Everybody is a Genius


We judge ourselves. We judge everyone.

We create attributes to label people: A doctor. A blue-collar. A writer. A blogger. A manager.

We create emotional labels to make distinctions: Good and Bad. Beautiful and Ugly. Strong and Weak. And many more.

We use our five senses, as well as language, culture and beliefs to create these labels. We are biased though. We tend to look at anything in the world, using our limited and unfocused lens, as if we have the answer to everything.

In fact, our perceptions are limited by our knowledge and experiences. We cannot see beyond that. Even if we have a great imagination, we will still be biased.

We shape the reality as we see it, because we need to. We need certainty, we need a safe ground, we need an identity. And once our identity is shaped, we use it as the compass to guide our comparisons with whatever is different from ourselves. But… this is something we learn to do.

There is a Time story on human consciousness which illustrates that point very well. :

A baby born with cataracts — an unusual but not unheard-of condition — and left untreated for as little as six months becomes permanently and irrevocably blind. If a 60-year-old develops cataracts, an operation can restore full sight. The distinctions most of us make unconsciously and at a glance — foreground vs. background, moving vs. stationary, vertical vs. horizontal and dozens more — are concepts that the brain must learn. It literally has to wire itself, with neurons growing out to touch and communicate with one another in an ever more sophisticated network of connections. And if those connections are not repeatedly stimulated in the first few months of life, when the brain is still in its formative period, they atrophy and die.

So we have to realize, and accept, that our perceptions are a function of the reality we learnt to shape, through our experiences and the information we had access to. What we see is not the same reality as described by other people.

This should be ok, because when we cannot make distinctions anymore, and reality seems undifferentiated, our mental health may be compromised. The problem with perceptions begins when we believe that our reality is the only one. And worse is when we believe that we can judge others with accuracy.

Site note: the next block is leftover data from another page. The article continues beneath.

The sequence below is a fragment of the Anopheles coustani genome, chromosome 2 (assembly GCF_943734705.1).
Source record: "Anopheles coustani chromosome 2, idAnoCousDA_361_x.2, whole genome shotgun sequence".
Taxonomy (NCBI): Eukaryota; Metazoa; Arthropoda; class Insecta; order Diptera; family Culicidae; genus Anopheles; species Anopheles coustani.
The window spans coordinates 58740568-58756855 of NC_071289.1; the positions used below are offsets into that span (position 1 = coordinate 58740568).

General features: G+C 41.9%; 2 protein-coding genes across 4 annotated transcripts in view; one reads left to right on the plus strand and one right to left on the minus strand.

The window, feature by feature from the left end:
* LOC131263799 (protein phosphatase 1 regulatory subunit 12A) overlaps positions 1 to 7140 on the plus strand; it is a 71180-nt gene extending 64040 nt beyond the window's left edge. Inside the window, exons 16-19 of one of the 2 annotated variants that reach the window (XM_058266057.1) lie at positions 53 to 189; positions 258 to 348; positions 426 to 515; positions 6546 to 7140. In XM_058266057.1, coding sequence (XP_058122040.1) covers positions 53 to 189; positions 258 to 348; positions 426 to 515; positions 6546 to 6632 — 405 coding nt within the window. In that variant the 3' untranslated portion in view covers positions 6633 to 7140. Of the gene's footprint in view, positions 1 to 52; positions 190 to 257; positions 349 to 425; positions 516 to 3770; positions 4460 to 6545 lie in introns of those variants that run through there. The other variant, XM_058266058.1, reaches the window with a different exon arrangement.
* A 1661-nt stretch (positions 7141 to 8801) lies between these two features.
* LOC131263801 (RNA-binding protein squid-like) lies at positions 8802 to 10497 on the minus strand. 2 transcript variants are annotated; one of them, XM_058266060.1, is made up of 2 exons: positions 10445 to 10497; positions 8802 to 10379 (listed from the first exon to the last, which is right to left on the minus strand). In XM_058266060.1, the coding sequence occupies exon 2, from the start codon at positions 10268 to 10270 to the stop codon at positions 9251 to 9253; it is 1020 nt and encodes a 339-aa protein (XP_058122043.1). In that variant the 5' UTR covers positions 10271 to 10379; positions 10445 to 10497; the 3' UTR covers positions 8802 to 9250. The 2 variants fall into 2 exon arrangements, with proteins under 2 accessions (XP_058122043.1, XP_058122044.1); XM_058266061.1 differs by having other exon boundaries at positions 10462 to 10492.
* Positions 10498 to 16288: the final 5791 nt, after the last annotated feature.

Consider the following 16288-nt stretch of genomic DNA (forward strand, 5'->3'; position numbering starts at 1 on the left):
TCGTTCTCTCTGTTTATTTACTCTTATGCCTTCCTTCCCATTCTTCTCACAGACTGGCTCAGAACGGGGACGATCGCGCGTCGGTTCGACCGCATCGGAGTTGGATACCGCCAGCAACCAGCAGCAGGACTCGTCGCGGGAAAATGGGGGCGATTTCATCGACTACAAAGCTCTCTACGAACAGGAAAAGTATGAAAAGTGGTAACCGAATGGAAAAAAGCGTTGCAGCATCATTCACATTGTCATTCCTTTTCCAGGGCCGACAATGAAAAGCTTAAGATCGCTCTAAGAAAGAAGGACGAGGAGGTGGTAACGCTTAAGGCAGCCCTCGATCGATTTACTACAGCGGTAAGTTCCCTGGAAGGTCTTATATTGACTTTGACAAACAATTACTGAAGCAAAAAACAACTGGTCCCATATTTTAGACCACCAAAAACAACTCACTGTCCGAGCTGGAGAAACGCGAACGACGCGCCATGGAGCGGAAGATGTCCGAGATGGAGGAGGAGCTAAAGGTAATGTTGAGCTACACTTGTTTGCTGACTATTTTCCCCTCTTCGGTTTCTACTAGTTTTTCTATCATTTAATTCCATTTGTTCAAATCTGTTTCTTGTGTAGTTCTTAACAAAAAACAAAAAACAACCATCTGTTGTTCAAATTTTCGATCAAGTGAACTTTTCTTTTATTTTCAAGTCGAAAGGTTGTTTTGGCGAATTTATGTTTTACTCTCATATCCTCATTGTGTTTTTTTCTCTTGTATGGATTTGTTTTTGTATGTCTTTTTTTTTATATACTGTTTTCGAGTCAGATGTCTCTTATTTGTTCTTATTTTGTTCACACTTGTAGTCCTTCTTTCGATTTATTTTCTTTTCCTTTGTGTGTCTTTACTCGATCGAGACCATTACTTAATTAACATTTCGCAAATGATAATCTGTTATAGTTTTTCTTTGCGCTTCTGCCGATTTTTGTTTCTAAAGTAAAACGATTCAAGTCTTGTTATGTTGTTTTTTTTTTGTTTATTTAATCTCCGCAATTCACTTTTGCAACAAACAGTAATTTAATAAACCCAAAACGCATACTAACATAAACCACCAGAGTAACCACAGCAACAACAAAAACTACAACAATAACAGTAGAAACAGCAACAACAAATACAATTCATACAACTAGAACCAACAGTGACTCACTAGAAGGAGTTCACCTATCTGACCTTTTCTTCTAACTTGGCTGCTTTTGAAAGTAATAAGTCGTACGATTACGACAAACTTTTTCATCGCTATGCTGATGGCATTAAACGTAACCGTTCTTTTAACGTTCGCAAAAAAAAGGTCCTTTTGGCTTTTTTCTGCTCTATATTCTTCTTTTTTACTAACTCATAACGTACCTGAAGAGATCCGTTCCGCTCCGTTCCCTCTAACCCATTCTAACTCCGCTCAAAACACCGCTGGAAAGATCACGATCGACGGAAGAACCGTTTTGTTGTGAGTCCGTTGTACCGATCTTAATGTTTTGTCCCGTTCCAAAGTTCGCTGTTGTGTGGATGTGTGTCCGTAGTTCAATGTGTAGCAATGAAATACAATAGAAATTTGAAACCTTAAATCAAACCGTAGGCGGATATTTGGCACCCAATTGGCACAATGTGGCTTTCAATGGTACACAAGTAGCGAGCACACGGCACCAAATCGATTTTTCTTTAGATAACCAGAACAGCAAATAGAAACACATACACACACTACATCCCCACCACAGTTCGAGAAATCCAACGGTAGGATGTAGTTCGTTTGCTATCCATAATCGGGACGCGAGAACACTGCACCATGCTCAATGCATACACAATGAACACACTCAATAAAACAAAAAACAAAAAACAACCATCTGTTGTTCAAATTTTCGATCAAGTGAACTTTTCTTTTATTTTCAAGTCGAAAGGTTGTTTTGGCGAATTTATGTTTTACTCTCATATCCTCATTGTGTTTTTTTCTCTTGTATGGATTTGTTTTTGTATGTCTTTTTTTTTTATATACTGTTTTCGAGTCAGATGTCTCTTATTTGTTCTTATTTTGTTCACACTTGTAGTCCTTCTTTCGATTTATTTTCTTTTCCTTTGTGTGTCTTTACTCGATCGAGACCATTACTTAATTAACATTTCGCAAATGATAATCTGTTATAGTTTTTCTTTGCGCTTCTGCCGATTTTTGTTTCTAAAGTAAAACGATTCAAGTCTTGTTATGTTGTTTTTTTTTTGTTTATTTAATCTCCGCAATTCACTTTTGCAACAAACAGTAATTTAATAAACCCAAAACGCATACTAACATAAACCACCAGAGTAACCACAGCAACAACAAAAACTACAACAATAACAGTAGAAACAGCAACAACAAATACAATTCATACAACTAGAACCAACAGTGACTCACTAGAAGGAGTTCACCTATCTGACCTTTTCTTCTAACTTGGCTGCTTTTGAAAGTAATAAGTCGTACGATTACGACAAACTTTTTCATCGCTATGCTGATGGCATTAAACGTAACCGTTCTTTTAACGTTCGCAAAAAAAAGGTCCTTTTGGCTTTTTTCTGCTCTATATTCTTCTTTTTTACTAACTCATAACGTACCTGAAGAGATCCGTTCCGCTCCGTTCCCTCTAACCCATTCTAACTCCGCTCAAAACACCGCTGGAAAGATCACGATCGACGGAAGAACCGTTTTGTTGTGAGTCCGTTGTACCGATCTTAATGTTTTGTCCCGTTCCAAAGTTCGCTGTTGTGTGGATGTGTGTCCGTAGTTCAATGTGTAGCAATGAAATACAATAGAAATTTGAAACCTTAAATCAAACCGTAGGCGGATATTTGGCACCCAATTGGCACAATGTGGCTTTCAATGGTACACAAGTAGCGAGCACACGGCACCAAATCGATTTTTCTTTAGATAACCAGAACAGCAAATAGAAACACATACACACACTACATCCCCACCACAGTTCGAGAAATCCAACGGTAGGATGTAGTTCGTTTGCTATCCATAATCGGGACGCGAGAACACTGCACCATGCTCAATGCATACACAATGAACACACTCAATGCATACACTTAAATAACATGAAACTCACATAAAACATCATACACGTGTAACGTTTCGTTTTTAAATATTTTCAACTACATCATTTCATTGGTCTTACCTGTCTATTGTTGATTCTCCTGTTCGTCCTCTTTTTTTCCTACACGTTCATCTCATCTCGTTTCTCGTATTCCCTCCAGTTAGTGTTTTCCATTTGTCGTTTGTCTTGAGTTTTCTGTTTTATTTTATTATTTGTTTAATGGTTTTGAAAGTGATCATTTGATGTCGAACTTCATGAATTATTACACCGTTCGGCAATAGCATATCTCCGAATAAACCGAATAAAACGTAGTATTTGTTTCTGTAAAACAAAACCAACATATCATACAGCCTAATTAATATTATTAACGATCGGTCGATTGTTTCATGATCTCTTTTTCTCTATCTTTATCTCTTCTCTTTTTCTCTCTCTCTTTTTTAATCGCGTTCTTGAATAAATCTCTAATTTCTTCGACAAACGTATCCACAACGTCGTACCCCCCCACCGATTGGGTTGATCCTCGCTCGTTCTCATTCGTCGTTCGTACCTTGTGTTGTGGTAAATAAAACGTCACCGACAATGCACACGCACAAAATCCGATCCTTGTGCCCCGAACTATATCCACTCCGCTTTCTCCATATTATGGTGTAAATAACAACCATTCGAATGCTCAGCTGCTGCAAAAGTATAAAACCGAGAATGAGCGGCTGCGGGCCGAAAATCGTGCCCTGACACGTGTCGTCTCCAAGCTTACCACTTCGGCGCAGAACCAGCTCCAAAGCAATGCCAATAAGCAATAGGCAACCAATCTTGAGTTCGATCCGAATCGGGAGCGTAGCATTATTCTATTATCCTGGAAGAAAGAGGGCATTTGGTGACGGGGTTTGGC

I have a problem with people who believe that they hold the truth. And I have a problem because they harm others with this behavior.

The harm is to make them believe that they cannot, whilst they could do even more exceptional things.

They harm spouses, siblings, kids and friends, leading them to believe that for not being good enough in one thing, they should not experiment and try other things.

They harm colleagues and employees, assessing them wrongly and denying good appraisals, promotions, rewards and successful careers.

They harm anyone who is different, by applying and inciting discrimination, prejudice and exclusion. They harm lives.

Even a genius like Einstein didn’t have such arrogance.

I am posting for Silver Threading Event, Writer’s Quote Wednesday. If you love quotes, it is the place to be.


I am also posting for the Photo101 Rehab, the event for everyone who loves photography (hobbyists, amateurs, pro-shooters, or just curious , anyone is welcome), and wants to join a community of like-minded people, who are also fun to connect with.

Want to know how to join? Check below.

Here is what ‘The Clinic Photo Rehab is:

This blog hosted ‘The Photo101 Rehab Clinic’ from 04 to 31 December 2014 and featured over 170 photos made by Photobloggers Andy Townend, Mara Eastern, Cardinal Guzman, DesleyJane, Justine, Amy, Teresa, Albert, Terri, Giving Thought, Ellen, Nalinki, Mariangeles, DwayCrafts, Lucy, Terri, Bampa’s Views, PeaceCrafting, Dreaming of Leaving and Project Easier.

As former patients informed me that the withdrawal symptoms remained active, and new patients recognized the same symptoms, The Clinic – Photo Rehab  reopened its doors.

You can do a self-examination. If you detect any of the following symptoms, as carefully described by Albert from the blog Passionately Curious, come and join us: “Withdrawal symptoms may include the incessant need to carry your camera everywhere with you, the need to wake up in the wee hours to take photos during the golden hour, and checking up on others you met during the course to see what their newfound knowledge has brought fruit to.”

How to join:

Time: The Clinic is open 24 x 7 until the healing process ends.

Camera: You can use any camera, from DSLR, mirrorless, compact, to smartphones.